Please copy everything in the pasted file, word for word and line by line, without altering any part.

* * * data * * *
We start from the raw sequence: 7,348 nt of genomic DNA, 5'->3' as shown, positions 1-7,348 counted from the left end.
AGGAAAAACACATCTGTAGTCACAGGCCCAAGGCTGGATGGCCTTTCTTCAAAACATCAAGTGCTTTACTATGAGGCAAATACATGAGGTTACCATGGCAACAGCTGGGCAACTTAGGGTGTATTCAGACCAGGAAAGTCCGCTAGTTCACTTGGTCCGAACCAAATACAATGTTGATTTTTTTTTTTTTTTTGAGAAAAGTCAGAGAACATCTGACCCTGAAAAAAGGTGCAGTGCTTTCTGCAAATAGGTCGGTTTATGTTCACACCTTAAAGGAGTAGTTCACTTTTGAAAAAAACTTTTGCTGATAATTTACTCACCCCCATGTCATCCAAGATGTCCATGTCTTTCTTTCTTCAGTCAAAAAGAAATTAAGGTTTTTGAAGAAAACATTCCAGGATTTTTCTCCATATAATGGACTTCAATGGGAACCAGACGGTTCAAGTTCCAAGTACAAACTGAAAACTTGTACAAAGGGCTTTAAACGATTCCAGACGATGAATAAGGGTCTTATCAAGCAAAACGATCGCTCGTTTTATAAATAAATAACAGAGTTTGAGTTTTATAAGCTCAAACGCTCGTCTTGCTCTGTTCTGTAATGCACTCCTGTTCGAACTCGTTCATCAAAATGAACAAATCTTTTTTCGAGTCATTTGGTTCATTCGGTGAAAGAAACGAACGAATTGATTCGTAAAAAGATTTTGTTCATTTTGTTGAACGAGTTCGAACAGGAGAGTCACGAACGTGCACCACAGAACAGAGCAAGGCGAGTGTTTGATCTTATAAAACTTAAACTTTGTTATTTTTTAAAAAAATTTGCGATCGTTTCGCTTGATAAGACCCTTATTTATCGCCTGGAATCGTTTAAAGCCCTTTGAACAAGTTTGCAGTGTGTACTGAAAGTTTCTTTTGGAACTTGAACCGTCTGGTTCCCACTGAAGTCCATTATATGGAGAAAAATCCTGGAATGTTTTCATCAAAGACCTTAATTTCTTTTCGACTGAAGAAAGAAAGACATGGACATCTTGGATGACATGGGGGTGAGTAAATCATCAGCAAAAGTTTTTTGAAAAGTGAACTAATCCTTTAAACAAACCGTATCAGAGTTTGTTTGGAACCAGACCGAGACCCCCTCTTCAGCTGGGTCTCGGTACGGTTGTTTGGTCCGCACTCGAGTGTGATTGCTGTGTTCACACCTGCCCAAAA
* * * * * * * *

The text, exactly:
We start from the raw sequence: 7,348 nt of genomic DNA, 5'->3' as shown, positions 1-7,348 counted from the left end.
AGGAAAAACACATCTGTAGTCACAGGCCCAAGGCTGGATGGCCTTTCTTCAAAACATCAAGTGCTTTACTATGAGGCAAATACATGAGGTTACCATGGCAACAGCTGGGCAACTTAGGGTGTATTCAGACCAGGAAAGTCCGCTAGTTCACTTGGTCCGAACCAAATACAATGTTGATTTTTTTTTTTTTTTTGAGAAAAGTCAGAGAACATCTGACCCTGAAAAAAGGTGCAGTGCTTTCTGCAAATAGGTCGGTTTATGTTCACACCTTAAAGGAGTAGTTCACTTTTGAAAAAAACTTTTGCTGATAATTTACTCACCCCCATGTCATCCAAGATGTCCATGTCTTTCTTTCTTCAGTCAAAAAGAAATTAAGGTTTTTGAAGAAAACATTCCAGGATTTTTCTCCATATAATGGACTTCAATGGGAACCAGACGGTTCAAGTTCCAAGTACAAACTGAAAACTTGTACAAAGGGCTTTAAACGATTCCAGACGATGAATAAGGGTCTTATCAAGCAAAACGATCGCTCGTTTTATAAATAAATAACAGAGTTTGAGTTTTATAAGCTCAAACGCTCGTCTTGCTCTGTTCTGTAATGCACTCCTGTTCGAACTCGTTCATCAAAATGAACAAATCTTTTTTCGAGTCATTTGGTTCATTCGGTGAAAGAAACGAACGAATTGATTCGTAAAAAGATTTTGTTCATTTTGTTGAACGAGTTCGAACAGGAGAGTCACGAACGTGCACCACAGAACAGAGCAAGGCGAGTGTTTGATCTTATAAAACTTAAACTTTGTTATTTTTTAAAAAAATTTGCGATCGTTTCGCTTGATAAGACCCTTATTTATCGCCTGGAATCGTTTAAAGCCCTTTGAACAAGTTTGCAGTGTGTACTGAAAGTTTCTTTTGGAACTTGAACCGTCTGGTTCCCACTGAAGTCCATTATATGGAGAAAAATCCTGGAATGTTTTCATCAAAGACCTTAATTTCTTTTCGACTGAAGAAAGAAAGACATGGACATCTTGGATGACATGGGGGTGAGTAAATCATCAGCAAAAGTTTTTTGAAAAGTGAACTAATCCTTTAAACAAACCGTATCAGAGTTTGTTTGGAACCAGACCGAGACCCCCTCTTCAGCTGGGTCTCGGTACGGTTGTTTGGTCCGCACTCGAGTGTGATTGCTGTGTTCACACCTGCCCAAAA